• Bring emergency supplies like extra food, water, warm layers, flashlight, an after first aid kit, etc.
  • Be aware of wildlife like bears that could be active in winter.

Cold Weather Survival Tips

Some key ways to prepare for and survive frigid winter temperatures while Aurora hunting include:

  • Wear insulating synthetic or wool layers
  • Bring chemical or battery-powered hand and foot warmers
  • Stay hydrated and fueled with high-calorie foods
  • Know the signs of frostbite and hypothermia
  • Keep backup batteries for cameras and phones warm against your body


Here are answers to some common questions about witnessing the magical light show of the auroras in Colorado:

What are the best months to see the Northern Lights in Colorado?

The optimal months are December, January, and February when longer winter nights coincide with peak solar activity. However, displays are still possible from September through April.

Where are the most reliable spots to see the auroras in Colorado?

The best locations are high-altitude dark sky preserves like Great Sand Dunes and Black Canyon of the Gunnison National Parks, remote wilderness areas, and facing north from Rocky Mountain National Park.

What causes the different colors in auroras?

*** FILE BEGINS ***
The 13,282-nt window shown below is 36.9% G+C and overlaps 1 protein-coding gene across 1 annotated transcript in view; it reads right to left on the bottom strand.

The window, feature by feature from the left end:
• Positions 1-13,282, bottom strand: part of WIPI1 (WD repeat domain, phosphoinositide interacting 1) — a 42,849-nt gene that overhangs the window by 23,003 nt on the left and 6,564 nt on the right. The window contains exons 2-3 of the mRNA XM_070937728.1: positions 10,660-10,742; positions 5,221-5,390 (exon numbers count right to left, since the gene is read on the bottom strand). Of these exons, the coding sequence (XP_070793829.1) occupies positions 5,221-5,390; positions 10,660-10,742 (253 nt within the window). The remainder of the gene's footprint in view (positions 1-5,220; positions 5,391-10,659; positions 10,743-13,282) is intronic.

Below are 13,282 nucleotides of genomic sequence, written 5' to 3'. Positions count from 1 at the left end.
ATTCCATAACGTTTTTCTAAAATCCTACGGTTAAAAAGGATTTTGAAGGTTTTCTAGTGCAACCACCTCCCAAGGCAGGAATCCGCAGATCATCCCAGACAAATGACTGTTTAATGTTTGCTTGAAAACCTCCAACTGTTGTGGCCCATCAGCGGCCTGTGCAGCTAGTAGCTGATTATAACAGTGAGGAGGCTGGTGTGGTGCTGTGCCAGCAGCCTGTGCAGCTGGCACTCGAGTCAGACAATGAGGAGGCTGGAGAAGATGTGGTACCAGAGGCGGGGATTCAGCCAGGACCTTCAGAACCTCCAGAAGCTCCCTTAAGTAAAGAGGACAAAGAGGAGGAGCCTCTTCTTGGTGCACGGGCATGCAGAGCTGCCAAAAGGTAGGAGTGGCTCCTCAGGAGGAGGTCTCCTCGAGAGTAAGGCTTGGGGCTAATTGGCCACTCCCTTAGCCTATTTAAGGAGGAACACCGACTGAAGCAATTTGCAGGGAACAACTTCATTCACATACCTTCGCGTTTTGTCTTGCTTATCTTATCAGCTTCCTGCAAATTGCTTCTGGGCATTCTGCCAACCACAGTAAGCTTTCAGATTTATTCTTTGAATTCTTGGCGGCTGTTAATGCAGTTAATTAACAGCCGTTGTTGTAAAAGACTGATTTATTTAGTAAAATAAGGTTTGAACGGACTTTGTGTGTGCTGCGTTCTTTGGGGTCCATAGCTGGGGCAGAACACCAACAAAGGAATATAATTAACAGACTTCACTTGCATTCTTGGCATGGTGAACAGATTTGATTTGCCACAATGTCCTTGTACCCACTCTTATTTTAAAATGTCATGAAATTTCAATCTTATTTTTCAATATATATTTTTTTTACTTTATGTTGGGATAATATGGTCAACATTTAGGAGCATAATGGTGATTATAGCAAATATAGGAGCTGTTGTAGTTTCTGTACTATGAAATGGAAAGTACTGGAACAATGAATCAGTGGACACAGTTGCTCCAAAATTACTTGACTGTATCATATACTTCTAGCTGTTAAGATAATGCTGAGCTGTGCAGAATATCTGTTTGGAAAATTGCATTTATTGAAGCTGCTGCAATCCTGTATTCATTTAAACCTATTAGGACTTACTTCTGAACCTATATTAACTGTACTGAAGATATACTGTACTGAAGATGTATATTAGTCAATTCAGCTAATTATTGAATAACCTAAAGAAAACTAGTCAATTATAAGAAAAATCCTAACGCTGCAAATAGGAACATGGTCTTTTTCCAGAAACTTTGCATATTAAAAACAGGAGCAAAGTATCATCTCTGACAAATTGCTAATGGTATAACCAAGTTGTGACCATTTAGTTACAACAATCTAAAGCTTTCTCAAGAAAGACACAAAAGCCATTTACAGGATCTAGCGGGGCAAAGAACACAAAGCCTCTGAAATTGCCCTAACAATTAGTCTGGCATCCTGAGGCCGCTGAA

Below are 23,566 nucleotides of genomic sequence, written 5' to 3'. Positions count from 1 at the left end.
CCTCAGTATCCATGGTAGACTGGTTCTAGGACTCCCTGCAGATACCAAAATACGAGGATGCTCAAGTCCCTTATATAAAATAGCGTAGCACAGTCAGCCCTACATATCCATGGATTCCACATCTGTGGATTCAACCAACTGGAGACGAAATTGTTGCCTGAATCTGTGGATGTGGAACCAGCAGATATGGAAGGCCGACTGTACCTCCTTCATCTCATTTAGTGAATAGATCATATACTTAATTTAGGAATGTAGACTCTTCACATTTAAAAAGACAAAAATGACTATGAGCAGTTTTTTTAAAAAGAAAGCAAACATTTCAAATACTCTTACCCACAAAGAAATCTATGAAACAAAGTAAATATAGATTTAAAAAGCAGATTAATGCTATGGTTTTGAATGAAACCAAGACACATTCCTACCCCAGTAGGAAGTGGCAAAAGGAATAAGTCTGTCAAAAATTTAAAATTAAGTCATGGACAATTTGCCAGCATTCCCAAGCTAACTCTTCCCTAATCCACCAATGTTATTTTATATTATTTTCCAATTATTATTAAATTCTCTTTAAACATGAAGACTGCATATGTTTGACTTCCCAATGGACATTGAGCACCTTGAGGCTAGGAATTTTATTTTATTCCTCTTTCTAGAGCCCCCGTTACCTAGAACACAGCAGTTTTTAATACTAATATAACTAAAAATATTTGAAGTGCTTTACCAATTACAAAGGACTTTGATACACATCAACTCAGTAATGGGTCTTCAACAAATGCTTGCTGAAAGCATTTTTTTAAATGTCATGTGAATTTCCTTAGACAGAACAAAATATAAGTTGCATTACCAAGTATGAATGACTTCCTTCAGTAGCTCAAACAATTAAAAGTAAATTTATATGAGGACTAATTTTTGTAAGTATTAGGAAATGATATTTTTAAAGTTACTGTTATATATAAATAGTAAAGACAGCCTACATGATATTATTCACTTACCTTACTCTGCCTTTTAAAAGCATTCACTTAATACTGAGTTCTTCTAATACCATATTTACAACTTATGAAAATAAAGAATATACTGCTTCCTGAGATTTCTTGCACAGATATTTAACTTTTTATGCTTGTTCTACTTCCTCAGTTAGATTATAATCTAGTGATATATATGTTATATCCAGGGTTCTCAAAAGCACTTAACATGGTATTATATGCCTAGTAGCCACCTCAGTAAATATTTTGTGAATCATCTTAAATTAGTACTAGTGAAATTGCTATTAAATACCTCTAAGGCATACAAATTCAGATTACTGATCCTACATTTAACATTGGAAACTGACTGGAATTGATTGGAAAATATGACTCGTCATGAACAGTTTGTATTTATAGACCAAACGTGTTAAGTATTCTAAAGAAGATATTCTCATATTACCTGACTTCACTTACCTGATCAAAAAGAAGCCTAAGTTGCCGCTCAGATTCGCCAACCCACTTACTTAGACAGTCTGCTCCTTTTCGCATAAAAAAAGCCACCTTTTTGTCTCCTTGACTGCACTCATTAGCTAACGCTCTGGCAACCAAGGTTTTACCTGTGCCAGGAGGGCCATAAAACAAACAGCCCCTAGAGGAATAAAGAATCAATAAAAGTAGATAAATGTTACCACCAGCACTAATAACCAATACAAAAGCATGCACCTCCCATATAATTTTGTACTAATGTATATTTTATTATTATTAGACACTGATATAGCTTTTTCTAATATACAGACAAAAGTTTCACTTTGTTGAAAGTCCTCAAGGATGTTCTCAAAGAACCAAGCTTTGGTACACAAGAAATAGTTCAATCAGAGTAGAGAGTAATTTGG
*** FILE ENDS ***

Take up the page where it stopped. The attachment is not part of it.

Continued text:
Different elements like oxygen, nitrogen, and hydrogen colliding with charged particles from the Sun at varying altitudes give off signature colors from green to red and purple.

Do I need to book a tour, or can I view them independently?

While tours make logistics easier, you can witness the Northern Lights independently if you scout locations, watch forecasts, prepare properly, and have reasonable expectations.

What photography equipment and settings should I use?

A DSLR with manual mode, a fast wide-angle lens, a sturdy tripod, and settings like high ISO, long shutter speeds, and wide apertures work best to capture the auroras.


About the author

James Ranson

I’m an editor, traveler, and fan of the great outdoors. I’ve been to all 48 continental US states, and my drives through Colorado’s rugged peaks and snowy forests (not to mention whiskey tastings in Denver!) still stand out in my memories. I’m excited to use my ten years of editing experience to develop engaging and informative guides and articles that enhance the outdoor experiences of both Colorado residents and visitors. Whether a piece is about exploring the best ski resorts, uncovering scenic trails for hiking, or finding the most inspiring drives through the Colorado Rockies, my aim is to provide comprehensive and accessible content that encourages adventure and exploration.